In an unassuming warehouse in an industrial section of Santa Ana, Andrea Lupear is surrounded by trays filled with hundreds of small, round, sugar-covered gummies in reds and oranges. She gently sifts through the piles, removing and discarding any with imperfections.
Lupear is a former pastry chef who uses a short list of high-quality ingredients, including imported pâte de fruit, to handcraft each vegan batch. If you’re lucky enough to walk into Santa Ana’s Tropicanna or Jaderoom dispensaries after they’ve received a shipment of microdosed edibles from Lupear’s brand Minerva, you can take a batch home and get a nice, comfy head change.
That’s because Lupear’s gummies are infused with cannabis.
She started using edibles during the pandemic and found she was a total lightweight. She couldn’t find what she wanted at all and portioned properly, so she came up with her own recipe to do microdosing,” says Lupear’s co-founder Christian Zia.
Lupear is one of a growing number of local weed entrepreneurs who run their business out of My Green Network, a “cannabis cloud kitchen” that’s one of the only such facilities in the country. A shared use facility run by attorney James Shih, My Green Network has everything the budding bud seller could ask for, from a grinder the size of the average fridge to a full commercial kitchen equipped for filming cannabis cooking shows.
My Green Network provides small business owners with a place to make their goods and is a one-stop shop for all their clients’ business needs, including: assistance with applying for local and state permits, meeting spaces, legal advice, acquiring the supplies they need to create their product, connecting them with cannabis growers who cultivate strains with the properties they’re looking for, plus storage and distribution.
Just six months into operations, My Green Network already has four vendors that have been fully licensed and are in production, with another six in the permitting process. An additional 11 companies are preparing to begin applying. Shih says in total, My Green Network will be able to accommodate 30 to 40 brands in the space.
Shih first took an interest in the devil’s lettuce in college and when it became legalized for recreational use in California in 2018, he observed the struggles that new cannabis brands have applying for permits and finding production space.
He says he noticed companies trying to go at it alone and later applying for the permits to make their production facilities shared. But My Green Network is different because it was created from the beginning with collaboration in mind.
“The goal we had was to make it, for lack of a better term, more user-friendly,” says Shih. “A lot of facilities you go to are very clean, sterile and that’s fantastic, but we wanted to create a community of people, not just a place to walk in and trudge along.”
Shih says the main reason for opening the space was to help those interested in breaking into the cannabis industry do so without incurring major financial losses. The strict regulations placed on legal operators to prevent crime, nuisance, and environmental damage come with a hefty price tag – often totaling over a million dollars.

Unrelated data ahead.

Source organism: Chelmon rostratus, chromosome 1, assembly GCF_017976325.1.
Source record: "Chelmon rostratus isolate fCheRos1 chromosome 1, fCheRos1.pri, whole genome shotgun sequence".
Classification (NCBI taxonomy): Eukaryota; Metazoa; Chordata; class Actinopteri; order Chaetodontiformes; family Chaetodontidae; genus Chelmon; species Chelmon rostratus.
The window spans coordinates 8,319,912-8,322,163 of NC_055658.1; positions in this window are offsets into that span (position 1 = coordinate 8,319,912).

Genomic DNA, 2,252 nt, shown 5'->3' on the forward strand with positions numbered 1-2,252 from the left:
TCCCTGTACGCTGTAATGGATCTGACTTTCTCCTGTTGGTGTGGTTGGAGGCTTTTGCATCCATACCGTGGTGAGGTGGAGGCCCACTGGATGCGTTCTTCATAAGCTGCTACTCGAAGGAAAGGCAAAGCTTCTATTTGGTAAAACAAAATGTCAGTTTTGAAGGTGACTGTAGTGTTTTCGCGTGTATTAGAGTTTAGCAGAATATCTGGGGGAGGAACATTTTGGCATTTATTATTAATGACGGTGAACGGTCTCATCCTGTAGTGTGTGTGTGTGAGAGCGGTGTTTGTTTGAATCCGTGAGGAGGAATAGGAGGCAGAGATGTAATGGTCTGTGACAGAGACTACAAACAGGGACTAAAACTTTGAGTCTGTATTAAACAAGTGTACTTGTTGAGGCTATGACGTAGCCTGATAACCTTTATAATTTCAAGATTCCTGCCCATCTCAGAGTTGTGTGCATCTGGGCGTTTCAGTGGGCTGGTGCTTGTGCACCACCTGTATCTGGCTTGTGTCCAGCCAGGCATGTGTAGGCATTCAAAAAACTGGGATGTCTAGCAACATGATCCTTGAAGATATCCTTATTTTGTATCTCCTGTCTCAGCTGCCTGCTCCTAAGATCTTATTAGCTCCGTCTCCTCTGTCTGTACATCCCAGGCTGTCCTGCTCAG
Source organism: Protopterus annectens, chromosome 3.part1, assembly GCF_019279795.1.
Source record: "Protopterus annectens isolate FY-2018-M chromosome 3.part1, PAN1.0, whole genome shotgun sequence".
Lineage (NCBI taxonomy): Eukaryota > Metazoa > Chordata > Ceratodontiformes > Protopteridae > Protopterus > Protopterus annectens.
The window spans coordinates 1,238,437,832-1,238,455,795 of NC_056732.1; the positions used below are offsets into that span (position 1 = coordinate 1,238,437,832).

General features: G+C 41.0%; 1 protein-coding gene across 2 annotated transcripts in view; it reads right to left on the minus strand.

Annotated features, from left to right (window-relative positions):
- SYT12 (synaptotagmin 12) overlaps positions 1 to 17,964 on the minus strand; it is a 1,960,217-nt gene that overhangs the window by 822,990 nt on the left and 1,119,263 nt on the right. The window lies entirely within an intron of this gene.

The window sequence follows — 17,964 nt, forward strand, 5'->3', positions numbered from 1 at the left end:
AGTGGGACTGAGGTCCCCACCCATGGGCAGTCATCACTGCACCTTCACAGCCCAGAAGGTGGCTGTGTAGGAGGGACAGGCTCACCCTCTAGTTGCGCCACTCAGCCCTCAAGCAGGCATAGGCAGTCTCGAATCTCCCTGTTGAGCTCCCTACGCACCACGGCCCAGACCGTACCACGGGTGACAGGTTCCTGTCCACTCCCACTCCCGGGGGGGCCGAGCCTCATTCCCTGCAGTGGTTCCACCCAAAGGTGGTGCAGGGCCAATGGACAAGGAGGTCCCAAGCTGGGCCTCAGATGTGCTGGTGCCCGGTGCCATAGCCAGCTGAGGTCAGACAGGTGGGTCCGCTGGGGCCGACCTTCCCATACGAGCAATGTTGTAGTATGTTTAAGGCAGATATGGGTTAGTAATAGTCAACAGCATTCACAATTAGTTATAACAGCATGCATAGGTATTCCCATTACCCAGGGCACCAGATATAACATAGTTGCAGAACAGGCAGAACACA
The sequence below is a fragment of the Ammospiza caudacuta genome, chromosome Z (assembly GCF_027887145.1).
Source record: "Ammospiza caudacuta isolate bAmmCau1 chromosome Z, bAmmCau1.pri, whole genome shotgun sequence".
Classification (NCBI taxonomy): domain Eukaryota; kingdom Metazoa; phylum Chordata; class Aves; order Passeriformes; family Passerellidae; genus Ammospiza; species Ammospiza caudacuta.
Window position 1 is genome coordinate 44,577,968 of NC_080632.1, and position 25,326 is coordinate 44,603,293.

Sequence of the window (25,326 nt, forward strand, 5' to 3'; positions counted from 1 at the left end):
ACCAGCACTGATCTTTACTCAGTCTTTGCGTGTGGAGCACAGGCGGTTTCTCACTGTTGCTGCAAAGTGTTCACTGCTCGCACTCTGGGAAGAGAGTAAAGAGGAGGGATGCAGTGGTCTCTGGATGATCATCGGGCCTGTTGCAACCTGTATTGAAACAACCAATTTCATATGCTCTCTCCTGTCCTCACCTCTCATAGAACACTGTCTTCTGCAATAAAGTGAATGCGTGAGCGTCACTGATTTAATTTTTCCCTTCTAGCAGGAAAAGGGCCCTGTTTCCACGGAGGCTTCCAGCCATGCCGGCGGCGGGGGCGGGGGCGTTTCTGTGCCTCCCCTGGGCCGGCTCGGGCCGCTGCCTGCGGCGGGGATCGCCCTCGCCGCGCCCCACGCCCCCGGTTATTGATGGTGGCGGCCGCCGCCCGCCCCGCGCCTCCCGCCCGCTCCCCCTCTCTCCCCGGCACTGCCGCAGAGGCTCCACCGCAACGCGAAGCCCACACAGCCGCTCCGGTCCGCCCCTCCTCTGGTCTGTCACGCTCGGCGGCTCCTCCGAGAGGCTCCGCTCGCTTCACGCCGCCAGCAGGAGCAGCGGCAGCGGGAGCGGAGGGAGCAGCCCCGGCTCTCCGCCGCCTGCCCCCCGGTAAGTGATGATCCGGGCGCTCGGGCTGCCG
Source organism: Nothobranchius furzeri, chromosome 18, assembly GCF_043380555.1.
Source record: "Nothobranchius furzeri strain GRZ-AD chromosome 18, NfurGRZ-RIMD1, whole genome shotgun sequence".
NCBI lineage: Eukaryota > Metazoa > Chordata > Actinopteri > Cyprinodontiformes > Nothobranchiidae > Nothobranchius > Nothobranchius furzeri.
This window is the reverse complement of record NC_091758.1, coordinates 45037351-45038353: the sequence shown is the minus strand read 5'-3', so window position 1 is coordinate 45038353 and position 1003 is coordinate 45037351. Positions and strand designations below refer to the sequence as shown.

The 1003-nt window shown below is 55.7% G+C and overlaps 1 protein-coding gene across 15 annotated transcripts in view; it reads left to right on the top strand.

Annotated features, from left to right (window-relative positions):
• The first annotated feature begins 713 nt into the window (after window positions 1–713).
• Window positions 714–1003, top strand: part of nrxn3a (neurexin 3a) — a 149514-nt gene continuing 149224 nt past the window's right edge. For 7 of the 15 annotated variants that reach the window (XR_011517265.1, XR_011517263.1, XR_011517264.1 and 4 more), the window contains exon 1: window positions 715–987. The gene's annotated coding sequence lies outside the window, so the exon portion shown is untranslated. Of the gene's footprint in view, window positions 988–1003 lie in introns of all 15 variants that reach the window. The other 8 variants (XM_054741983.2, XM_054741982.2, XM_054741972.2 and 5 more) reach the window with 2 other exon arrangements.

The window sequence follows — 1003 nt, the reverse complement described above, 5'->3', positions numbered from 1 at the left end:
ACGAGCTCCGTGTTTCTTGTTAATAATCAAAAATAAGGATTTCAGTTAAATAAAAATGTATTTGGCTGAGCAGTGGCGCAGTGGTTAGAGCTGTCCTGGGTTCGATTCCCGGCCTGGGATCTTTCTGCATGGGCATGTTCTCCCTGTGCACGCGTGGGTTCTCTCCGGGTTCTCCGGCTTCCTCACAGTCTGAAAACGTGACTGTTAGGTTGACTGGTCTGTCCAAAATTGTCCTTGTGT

Operators must wait until they are fully permitted to create any product, a process that can take two or more years. Meaning that until the process is complete, they can’t even begin to make back their investment – time that many can’t hold out for.
“The problem was, a lot of businesses, they only had a million, two million if they were lucky, but most had around $500k. How many people really have $20 million lying around?”
Another hurdle in the path of prosperity for local canna creators is Santa Ana’s high tax rate. While most other cities have set a tax rate for cannabis businesses at about 1%, Santa Ana’s is currently 6%. Add to that 12% in state distributor taxes for the flower itself, another 6% in distribution taxes after the product is made and 8% county sales tax, and buying local can get very expensive and less appealing to potential customers.
“Any product that comes out of Santa Ana is about 20% more expensive just because of taxes,” says Shih.
When cannabis first became legal for recreational use in the state in 2018, Santa Ana was the only city in Orange County ready to ride the green wave. But in the four years since, several other nearby cities like Long Beach, Huntington Beach and Costa Mesa have jumped on board with lower taxes, creating competition.
Shih is on the board of the Orange County Advocacy Alliance, a group that advocates for legal cannabis operators in the county, most of whom are in Santa Ana. He says the Santa Ana City Council has been receptive to feedback on ways to make the selling of cannabis legally more equitable.
During a recent meeting, the city council amended the cannabis ordinance to lower the tax rates on all stages of production except retail sales to 1%, and the tax on retail sales will decrease from 8% to 7%, effective Jan. 1 2023.
Back at My Green Network, Lupear and her husband are checking and separating the remaining infused gummies from their batch. Thanks to My Green Network, Minerva is growing their inventory.
“A pâte de fruit is literally just fruit puree, pectin, and sugar and you cook it until it forms. So it’s jam that you cook longer until it holds a form, that’s all it is. Other gummies have sugar, gelatin and flavoring. These don’t. All the flavor comes from the fruit,” says Lupear